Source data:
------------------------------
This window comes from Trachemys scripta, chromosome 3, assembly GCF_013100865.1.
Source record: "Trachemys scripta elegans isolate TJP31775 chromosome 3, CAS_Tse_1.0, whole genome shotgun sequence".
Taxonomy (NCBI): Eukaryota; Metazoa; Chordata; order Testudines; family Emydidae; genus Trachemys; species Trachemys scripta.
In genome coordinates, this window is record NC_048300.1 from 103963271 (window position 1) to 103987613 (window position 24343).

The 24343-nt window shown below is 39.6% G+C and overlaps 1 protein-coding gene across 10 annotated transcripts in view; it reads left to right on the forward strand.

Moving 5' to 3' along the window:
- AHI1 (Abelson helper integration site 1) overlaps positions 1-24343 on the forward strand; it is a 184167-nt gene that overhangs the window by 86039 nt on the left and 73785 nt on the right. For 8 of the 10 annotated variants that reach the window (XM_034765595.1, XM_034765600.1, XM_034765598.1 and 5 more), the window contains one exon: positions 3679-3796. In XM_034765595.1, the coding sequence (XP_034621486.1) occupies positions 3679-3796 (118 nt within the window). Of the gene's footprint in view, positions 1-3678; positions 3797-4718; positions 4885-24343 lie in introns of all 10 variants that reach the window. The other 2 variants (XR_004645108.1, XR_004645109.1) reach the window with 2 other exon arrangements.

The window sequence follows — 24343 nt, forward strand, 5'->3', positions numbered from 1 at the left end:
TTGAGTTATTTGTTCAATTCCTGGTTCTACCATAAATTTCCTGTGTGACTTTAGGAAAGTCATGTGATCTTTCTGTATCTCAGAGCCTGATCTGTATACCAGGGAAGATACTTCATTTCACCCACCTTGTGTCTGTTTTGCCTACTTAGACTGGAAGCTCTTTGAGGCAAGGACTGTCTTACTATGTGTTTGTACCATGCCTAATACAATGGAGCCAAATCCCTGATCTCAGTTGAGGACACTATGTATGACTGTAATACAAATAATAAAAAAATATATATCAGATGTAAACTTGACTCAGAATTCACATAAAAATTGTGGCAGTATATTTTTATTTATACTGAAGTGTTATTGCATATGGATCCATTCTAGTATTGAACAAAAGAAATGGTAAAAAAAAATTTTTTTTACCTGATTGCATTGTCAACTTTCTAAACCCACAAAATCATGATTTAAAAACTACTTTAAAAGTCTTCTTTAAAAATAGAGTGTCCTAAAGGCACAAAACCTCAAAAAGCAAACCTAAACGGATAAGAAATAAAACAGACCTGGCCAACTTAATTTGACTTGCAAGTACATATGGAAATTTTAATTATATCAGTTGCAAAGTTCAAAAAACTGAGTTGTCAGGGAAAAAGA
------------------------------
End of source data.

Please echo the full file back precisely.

This window comes from Trachemys scripta, chromosome 3, assembly GCF_013100865.1.
Source record: "Trachemys scripta elegans isolate TJP31775 chromosome 3, CAS_Tse_1.0, whole genome shotgun sequence".
Taxonomy (NCBI): Eukaryota; Metazoa; Chordata; order Testudines; family Emydidae; genus Trachemys; species Trachemys scripta.
In genome coordinates, this window is record NC_048300.1 from 103963271 (window position 1) to 103987613 (window position 24343).

The 24343-nt window shown below is 39.6% G+C and overlaps 1 protein-coding gene across 10 annotated transcripts in view; it reads left to right on the forward strand.

Moving 5' to 3' along the window:
- AHI1 (Abelson helper integration site 1) overlaps positions 1-24343 on the forward strand; it is a 184167-nt gene that overhangs the window by 86039 nt on the left and 73785 nt on the right. For 8 of the 10 annotated variants that reach the window (XM_034765595.1, XM_034765600.1, XM_034765598.1 and 5 more), the window contains one exon: positions 3679-3796. In XM_034765595.1, the coding sequence (XP_034621486.1) occupies positions 3679-3796 (118 nt within the window). Of the gene's footprint in view, positions 1-3678; positions 3797-4718; positions 4885-24343 lie in introns of all 10 variants that reach the window. The other 2 variants (XR_004645108.1, XR_004645109.1) reach the window with 2 other exon arrangements.

The window sequence follows — 24343 nt, forward strand, 5'->3', positions numbered from 1 at the left end:
TTGAGTTATTTGTTCAATTCCTGGTTCTACCATAAATTTCCTGTGTGACTTTAGGAAAGTCATGTGATCTTTCTGTATCTCAGAGCCTGATCTGTATACCAGGGAAGATACTTCATTTCACCCACCTTGTGTCTGTTTTGCCTACTTAGACTGGAAGCTCTTTGAGGCAAGGACTGTCTTACTATGTGTTTGTACCATGCCTAATACAATGGAGCCAAATCCCTGATCTCAGTTGAGGACACTATGTATGACTGTAATACAAATAATAAAAAAATATATATCAGATGTAAACTTGACTCAGAATTCACATAAAAATTGTGGCAGTATATTTTTATTTATACTGAAGTGTTATTGCATATGGATCCATTCTAGTATTGAACAAAAGAAATGGTAAAAAAAAATTTTTTTTACCTGATTGCATTGTCAACTTTCTAAACCCACAAAATCATGATTTAAAAACTACTTTAAAAGTCTTCTTTAAAAATAGAGTGTCCTAAAGGCACAAAACCTCAAAAAGCAAACCTAAACGGATAAGAAATAAAACAGACCTGGCCAACTTAATTTGACTTGCAAGTACATATGGAAATTTTAATTATATCAGTTGCAAAGTTCAAAAAACTGAGTTGTCAGGGAAAAAGA